New car safety measures need support in the EU Parliament
The EU is on the verge of signing off on a package of vehicle safety measures that will have a profound impact on our roads, writes Brian Farrell of the Road Safety Authority
It's no exaggeration to say that a new range of road safety technologies on new vehicles will be the biggest step forward in road safety since the introduction of the seatbelt.
Almost ten years have passed since the last update to the EU's vehicle safety regulations. In that time there have been major advances taking place with in-vehicle safety technology. Last year the European Commission finally approved a large package of transport policy proposals known as the 'Third Mobility Package', which includes some very significant measures to improve road safety in the EU.
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The most significant element of the package includes a set of new vehicle safety measures for cars, vans and trucks.
However, although the Commission has approved these features becoming mandatory under EU vehicle safety regulations, they have one big hurdle to clear: a vote in favour of the measures by MEPs in the EU Parliament.
If voted on and adopted, proven lifesaving technology such as intelligent speed assistance and lane departure avoidance will no longer be optional extras on vehicles sold in the EU but a basic minimum requirement. And we could expect to see the measures come into force on new vehicles from 2021 onwards.
On behalf of the European Commission, the Transport Research Laboratory in the UK (TRL) examined the potential for these advanced technologies to save lives. Its report estimated that these new vehicle safety features could prevent 25,000 deaths over the next 15 years cross the EU if implemented.
The package of new vehicle safety standards includes 15 lifesaving technologies, which includes:
1 Advanced emergency braking (cars)
2 Alcohol interlock installation facilitation (cars, vans, trucks, buses)
3 Drowsiness and attention detection (cars, vans, trucks, buses)
4 Distraction recognition / prevention (cars, vans, trucks, buses)
5 Event (crash) data recorder (cars and vans)
6 Emergency stop signal (cars, vans, trucks, buses)
7 Full-width frontal occupant protection crash test - improved seatbelts (cars and vans)
8 Head impact zone enlargement for pedestrians and cyclists - safety glass in case of crash (cars and vans)
9 Intelligent speed assistance (cars, vans, trucks, buses)
10 Lane keeping assist (cars, vans)
11 Pole side-impact occupant protection (cars, vans)
12 Reversing camera or detection system (cars, vans, trucks, buses)
13 Tyre pressure monitoring system (vans, trucks, buses)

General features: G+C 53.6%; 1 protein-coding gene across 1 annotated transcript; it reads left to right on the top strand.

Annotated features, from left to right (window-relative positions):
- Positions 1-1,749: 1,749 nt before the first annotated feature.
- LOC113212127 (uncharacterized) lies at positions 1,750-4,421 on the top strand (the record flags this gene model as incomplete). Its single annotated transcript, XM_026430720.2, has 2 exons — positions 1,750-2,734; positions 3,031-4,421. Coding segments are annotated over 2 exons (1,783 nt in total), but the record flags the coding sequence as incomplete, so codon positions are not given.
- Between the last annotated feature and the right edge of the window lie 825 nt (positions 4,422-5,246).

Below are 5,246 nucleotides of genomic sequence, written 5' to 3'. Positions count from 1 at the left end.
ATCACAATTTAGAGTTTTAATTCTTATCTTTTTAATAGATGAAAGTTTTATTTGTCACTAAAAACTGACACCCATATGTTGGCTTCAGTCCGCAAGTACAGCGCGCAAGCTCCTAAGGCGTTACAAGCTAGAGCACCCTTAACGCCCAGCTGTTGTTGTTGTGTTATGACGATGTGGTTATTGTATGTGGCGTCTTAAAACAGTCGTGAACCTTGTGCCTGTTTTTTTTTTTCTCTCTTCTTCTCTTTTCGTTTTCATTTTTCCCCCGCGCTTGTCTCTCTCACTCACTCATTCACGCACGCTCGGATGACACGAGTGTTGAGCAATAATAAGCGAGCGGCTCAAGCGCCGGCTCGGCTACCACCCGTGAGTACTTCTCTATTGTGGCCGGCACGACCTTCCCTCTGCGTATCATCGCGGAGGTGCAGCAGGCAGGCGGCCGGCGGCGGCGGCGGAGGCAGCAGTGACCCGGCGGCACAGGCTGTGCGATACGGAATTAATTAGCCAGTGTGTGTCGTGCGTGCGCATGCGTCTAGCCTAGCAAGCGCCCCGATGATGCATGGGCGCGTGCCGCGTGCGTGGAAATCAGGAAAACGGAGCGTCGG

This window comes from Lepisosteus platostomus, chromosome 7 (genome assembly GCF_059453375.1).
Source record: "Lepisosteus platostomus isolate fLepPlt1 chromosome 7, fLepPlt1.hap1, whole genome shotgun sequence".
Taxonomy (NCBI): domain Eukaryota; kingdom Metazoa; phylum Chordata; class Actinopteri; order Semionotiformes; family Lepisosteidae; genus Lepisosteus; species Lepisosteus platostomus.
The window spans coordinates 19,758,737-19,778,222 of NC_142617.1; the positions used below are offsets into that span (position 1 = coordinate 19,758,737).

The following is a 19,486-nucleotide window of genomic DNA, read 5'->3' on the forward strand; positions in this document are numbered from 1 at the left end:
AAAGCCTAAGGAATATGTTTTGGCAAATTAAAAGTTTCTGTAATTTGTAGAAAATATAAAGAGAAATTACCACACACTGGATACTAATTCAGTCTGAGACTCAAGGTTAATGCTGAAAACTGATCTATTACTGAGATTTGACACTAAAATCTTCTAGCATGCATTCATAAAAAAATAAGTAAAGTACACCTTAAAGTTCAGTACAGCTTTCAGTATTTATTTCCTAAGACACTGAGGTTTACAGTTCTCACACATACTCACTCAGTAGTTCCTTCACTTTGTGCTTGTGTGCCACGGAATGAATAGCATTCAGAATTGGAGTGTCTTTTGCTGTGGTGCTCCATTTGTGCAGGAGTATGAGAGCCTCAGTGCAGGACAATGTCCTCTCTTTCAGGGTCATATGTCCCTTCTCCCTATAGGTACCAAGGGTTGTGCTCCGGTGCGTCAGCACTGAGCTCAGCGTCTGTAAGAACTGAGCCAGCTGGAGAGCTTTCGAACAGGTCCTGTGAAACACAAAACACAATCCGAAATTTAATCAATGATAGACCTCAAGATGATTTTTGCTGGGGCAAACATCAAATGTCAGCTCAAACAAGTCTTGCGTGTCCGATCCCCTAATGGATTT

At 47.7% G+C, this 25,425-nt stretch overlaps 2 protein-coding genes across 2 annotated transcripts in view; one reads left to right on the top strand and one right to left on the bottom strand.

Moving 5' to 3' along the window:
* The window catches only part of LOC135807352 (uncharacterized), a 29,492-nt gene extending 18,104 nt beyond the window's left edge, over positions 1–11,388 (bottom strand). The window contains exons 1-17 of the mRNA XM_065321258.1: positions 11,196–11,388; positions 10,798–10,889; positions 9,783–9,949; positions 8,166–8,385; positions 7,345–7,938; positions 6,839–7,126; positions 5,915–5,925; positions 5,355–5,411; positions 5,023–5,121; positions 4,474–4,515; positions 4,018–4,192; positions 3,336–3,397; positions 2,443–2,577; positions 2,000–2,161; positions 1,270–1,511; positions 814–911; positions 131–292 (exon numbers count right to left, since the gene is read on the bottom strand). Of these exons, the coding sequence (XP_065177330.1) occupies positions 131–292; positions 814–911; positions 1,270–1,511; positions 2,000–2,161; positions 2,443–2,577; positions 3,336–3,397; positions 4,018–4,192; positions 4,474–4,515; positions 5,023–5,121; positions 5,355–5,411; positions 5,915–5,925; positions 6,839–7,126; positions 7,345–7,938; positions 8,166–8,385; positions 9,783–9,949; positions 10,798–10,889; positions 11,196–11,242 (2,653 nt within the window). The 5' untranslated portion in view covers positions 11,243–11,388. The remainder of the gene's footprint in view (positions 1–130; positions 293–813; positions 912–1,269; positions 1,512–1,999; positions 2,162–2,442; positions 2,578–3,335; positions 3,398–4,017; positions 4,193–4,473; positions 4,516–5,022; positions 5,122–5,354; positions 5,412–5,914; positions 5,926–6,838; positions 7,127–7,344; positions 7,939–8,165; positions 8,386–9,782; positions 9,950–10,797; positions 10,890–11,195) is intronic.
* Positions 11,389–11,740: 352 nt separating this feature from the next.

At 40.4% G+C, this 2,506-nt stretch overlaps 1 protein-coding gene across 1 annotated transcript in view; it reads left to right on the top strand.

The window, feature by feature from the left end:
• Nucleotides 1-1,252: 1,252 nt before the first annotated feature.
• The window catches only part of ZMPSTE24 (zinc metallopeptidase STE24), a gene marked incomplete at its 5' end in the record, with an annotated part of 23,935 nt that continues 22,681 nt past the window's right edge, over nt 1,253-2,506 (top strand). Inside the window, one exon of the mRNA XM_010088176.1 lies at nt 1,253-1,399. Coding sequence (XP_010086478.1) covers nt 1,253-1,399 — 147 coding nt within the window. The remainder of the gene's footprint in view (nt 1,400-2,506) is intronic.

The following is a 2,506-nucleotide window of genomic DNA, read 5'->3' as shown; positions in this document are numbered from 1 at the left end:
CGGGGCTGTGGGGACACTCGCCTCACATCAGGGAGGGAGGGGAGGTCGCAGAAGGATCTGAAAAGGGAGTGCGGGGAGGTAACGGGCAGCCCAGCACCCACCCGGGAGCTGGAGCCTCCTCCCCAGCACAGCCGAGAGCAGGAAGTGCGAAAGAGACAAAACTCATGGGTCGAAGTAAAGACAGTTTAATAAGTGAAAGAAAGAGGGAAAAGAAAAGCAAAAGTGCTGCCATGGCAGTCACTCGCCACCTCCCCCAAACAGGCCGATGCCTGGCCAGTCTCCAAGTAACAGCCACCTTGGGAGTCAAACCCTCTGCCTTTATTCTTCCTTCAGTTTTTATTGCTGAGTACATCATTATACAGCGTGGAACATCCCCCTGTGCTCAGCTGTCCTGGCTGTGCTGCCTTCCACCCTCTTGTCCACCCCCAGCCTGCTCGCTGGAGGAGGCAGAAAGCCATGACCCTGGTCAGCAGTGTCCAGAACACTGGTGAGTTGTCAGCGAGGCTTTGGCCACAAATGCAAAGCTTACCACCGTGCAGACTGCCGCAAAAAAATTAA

14 Vulnerable road user detection and warning on front and side of vehicle (trucks and buses)
15 Vulnerable road user improved direct vision from driver's position (trucks and buses)
Two technologies in particular could have a huge impact on making the roads safer if they were made mandatory.
Advanced emergency braking technology automatically slows down and stops the vehicle if it detects another vehicle, pedestrian or cyclist in its path.
Intelligent speed assistance communicates the current speed limit to the driver using satellite and speed-sign recognition technology and helps keep the vehicle within the posted limit. And yes, it will be an overridable system. As speeding is a contributory factor in a third of fatal crashes in this country, such a measure could have a significant positive impact on safety.
The Commission is also proposing enhancing the need for manufacturers to design better visibility into trucks and include sensors on the front and side so drivers can see cyclists and pedestrians more easily. This measure alone would be of great benefit in this country as annually a number of cyclists and pedestrians are killed or seriously injured in collisions where the blind spot is a contributory factor.
If we want to see these technologies as standard on all new vehicles in Europe it is vital that EU member states and the European Parliament, specifically MEPs, give their backing to the plans. It's also crucial that they do not give in to pressure from car manufacturers, who according to the ETSC have attempted to weaken parts of the vehicle safety proposals.
As recently as January 10 last, the European Parliament's Transport committee, comprised of MEPs, voted in support of the wide-ranging package of new vehicle safety measures.
As we look to close the gap between Ireland and the safest countries in the EU, the rollout of these new safety technologies would help us greatly in achieving this goal. Ireland and its MEPs must add its weight to the push to get these measures made mandatory when it comes to a final vote in the EU Parliament. This needs to happen before the EU Parliament's term ends on April 18.